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Outdoors

  • Townsend’s solitaires are strange members of thrush family

    I always associate the Townsend’s solitaire, Myadestes townsendi, with working in the garden. For many years, a pair of these little gray birds nested just across the road on my neighbor’s property. The male chose the utility line, which ran along the road, as one of his territorial perches.

  • Large turkey vultures may hide in plain sight

    It is difficult to believe that you can live in a community where a big bird with a 5 ½- to 6-foot wingspan is considered to be relatively abundant in summer without ever seeing one. Yet, that is exactly what happened recently to a friend who told me he had seen one perched on a fence post near his home. He had never seen one before but knew what it was immediately.

  • Pine grosbeaks are difficult to find in the foothills

    People frequently ask me why they never seen pine grosbeaks at their feeders and where they can see one. They are a very beautiful western bird living in the Rocky Mountains just a bit higher than most people do.

  • Black-headed grosbeaks are common bird in the foothills

    Many people’s first reaction on seeing an orange-and-black bird is that it must be an oriole; this, however, is not the case. We have another orange-and-black bird in the foothills that is not an oriole. It’s short thick finch bill and dull burnt orange color will immediately rule out an oriole.

  • Western red squirrel antics are a comical sight to behold

    If you have a resident western red squirrel in your yard, you are in for daily episodes of enjoyment and laughter.
    I have lived in this house for a little over 48 years, and when we arrived in April of 1965, a pair of golden-mantled ground squirrels and a pair of gray-and-white tassel-eared squirrels thought they owned our patio.

  • Final segment of NEAT trail being built

    It’s a “pinch-me” moment for the president of North Evergreen Activity Trails, as construction began last week on the final leg of 1.8 miles of sidewalk connecting Evergreen Middle School to Bergen Park to Bergen Valley Elementary School.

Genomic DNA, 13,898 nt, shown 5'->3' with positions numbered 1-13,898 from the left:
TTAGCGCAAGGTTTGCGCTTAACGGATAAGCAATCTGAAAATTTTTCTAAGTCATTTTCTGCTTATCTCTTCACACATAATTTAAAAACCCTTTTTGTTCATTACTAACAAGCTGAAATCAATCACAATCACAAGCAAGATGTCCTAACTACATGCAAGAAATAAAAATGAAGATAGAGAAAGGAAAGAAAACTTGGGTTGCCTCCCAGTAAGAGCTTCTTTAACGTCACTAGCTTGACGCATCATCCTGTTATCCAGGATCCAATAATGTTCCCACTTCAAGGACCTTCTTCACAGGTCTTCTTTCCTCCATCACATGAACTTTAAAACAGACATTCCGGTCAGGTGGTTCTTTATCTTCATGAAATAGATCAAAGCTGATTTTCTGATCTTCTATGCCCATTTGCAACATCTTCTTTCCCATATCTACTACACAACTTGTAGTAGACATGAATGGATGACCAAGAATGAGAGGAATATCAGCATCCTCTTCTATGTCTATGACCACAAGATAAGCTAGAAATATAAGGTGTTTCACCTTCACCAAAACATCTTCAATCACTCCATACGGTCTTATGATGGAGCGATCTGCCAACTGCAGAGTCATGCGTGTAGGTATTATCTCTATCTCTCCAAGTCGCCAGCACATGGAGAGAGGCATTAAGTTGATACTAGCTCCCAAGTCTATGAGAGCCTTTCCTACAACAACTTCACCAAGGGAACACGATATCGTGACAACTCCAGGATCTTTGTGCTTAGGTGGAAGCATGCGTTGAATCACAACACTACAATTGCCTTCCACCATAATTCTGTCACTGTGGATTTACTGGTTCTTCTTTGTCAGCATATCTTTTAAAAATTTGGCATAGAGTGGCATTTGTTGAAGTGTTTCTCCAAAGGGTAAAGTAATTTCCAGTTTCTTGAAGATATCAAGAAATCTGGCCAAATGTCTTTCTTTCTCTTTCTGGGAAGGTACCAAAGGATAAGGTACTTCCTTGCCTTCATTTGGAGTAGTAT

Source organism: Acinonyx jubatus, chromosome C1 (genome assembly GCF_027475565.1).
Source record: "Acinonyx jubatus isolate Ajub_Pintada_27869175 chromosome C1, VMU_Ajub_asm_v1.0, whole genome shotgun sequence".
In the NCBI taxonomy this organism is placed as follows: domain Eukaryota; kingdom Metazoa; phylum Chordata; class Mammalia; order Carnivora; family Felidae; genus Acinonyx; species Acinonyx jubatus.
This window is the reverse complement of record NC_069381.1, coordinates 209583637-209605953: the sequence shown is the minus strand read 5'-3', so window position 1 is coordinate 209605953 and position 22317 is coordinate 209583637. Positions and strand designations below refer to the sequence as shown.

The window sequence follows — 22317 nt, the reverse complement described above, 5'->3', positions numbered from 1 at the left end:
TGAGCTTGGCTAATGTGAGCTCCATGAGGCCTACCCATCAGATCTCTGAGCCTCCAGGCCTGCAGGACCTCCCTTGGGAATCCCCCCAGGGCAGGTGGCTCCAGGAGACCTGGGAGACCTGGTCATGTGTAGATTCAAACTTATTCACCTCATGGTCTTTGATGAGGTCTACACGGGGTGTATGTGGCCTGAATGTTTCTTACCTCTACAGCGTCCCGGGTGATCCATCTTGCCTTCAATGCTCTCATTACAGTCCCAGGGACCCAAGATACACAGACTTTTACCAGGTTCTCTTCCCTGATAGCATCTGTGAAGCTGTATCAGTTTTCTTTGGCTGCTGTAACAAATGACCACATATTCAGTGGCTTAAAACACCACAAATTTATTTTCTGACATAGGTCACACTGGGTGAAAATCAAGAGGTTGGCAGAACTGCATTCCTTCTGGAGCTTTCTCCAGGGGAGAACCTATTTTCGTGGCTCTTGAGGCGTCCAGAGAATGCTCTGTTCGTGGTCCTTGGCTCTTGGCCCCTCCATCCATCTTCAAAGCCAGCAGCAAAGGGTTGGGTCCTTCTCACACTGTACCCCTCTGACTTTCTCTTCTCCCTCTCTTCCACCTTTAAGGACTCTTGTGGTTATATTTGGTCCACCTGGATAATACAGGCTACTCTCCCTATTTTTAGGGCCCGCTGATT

• All plants big and small

    When you begin to study wildflowers, you, out of necessity, begin to learn about the development of plants, learning that plants range from microscopic algae and mosses to giant and thousands-of-years-old trees.

  • The tale of a 41-year-old ponderosa pine

    After an unusually hot spell during the first two weeks of June, the weather has returned to the June normal of hot sunny days and cold nights. However, I am glad to be able to keep my windows closed for it keeps out a bit of the pine pollen.

  • June’s wildflowers let us all walk in fields of gold

    One of the most beautiful flowers in June is golden banner. It is in full bloom in my yard, but it starts blooming as early as April and May on the high plains. There are large yellow patches of golden banner now blooming throughout the foothills.

    Soon it will march even higher with its yellow banners sparkling until it is blooming at Echo Lake in July and occasionally a bit higher above timberline in August.

  • Masters swimmers can train at Evergreen Lake

    Masters swimmers can train in Evergreen Lake

     

    The Evergreen Park and Recreation District is expanding its Masters Swimming program to include open-water swimming in Evergreen Lake this summer.

    Beginning June 18 and continuing through mid-September, the park district will permit swimming in the lake for registered members of the Colorado Masters Swimming Association during designated open swim times on Tuesday evenings and Saturday mornings.